Gaetan Cal and Belle McLeary for filming and photographing the event.
Conor Powell, Khi Alexis, Deqwaun Williams, Dyrell Joseph, Rochell Rowe, Pippa Ugwumadu , Hajar Abdullah for publicity.
Jessica Hilario, Melissa Mundy, Ajiri Owuasu for their work on social media.
A very special and enormous thank you to Mark Reid, Head of Education at the BFI for his continuous support and help.
We asked a few of our guests what they thought:
‘ The whole event was amazing..’
‘Best event ever, 10 out of 10..’
‘The event was very professional, everyone involved should be proud…’
‘Today was so awesome..’
You can view all films on the MTR online channel
‘…meeting industry professionals who know what it is like because they worked hard to get to where they are . . .it really gives me hope that I too will and can succeed’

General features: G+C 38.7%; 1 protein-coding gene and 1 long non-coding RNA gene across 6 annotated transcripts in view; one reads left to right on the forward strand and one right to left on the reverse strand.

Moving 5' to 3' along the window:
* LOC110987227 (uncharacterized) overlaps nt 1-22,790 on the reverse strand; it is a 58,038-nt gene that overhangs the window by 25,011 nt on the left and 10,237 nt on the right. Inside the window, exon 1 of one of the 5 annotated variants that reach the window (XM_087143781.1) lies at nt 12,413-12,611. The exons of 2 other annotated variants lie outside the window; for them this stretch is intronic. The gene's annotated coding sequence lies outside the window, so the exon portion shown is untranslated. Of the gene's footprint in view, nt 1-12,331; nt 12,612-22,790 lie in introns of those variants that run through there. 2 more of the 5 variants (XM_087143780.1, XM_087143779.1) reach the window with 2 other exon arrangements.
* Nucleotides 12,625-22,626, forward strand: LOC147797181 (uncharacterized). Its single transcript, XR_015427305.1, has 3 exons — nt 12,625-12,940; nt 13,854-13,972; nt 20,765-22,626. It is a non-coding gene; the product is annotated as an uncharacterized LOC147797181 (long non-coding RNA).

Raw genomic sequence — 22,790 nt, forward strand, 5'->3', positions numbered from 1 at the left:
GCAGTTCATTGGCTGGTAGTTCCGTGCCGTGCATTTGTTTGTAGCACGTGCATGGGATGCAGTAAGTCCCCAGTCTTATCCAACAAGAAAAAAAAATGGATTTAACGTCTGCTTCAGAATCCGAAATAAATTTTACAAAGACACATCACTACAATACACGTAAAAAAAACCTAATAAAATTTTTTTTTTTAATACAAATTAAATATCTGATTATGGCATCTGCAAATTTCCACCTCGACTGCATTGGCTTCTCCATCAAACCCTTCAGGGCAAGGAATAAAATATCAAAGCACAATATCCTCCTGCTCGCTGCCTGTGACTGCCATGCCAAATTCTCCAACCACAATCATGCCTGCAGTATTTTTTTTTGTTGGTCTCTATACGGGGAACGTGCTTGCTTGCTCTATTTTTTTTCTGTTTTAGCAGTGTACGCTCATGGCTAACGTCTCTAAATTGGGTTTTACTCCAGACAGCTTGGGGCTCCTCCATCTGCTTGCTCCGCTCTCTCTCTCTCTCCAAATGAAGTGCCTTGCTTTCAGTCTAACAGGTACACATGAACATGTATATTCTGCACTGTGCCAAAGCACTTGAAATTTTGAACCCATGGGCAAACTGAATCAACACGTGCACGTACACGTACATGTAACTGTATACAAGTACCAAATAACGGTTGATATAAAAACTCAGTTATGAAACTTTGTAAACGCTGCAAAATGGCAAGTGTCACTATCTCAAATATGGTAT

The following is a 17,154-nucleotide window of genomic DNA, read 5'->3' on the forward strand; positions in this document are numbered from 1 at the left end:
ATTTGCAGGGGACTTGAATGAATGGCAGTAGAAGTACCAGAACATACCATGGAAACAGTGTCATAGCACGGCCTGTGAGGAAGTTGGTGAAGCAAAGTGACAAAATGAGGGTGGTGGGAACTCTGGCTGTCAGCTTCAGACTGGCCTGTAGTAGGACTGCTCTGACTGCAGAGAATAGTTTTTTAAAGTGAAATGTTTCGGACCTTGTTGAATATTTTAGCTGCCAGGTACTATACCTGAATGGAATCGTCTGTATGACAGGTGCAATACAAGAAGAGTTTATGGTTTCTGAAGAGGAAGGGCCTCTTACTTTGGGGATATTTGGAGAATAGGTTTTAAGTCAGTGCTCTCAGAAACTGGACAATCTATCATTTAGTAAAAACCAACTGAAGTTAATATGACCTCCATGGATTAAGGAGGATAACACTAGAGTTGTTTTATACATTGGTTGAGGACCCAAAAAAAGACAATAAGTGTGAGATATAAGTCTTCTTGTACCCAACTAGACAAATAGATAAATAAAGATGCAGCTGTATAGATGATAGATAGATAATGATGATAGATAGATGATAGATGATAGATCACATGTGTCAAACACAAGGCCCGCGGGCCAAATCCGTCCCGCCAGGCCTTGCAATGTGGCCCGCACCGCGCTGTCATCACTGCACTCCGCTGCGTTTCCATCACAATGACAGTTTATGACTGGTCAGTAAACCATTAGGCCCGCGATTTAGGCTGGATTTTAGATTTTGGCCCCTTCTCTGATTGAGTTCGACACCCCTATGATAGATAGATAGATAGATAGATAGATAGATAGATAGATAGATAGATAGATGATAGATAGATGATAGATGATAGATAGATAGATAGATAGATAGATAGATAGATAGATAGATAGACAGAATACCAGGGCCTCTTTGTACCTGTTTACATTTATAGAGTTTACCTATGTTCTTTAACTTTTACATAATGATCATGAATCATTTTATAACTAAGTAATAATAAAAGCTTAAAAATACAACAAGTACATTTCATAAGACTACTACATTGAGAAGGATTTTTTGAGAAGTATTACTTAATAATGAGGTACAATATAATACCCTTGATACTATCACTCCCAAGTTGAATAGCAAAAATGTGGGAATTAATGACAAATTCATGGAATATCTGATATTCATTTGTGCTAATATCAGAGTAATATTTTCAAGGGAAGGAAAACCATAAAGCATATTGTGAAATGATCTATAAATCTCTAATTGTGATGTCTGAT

– Stacey, BFI Film Academy participant
The films are now finished, a short drama and documentary. On Saturday the young filmmakers did a preview screening to their mentors and film Producer Stella Nwimo, who gave them an insight on the role of the producer and information on how to market and distribute their films.
‘Underage Tattoos’ is a documentary following 3 young people and explores their reasons for getting a tattoo and what it means to them, even though they were under the legal age limit.
These films alongside the MTR musical comedy ‘Chicken Shop’ will be screened at 1pm on the 8th March in NFT1 at the BFI so if you would like to attend please contact us on 020 7729 2323 or email: firstname.lastname@example.org to reserve your seats.
‘. . . from treatment to production to post production, our group achieved our aim’
– Ajiri, BFI Film Academy participant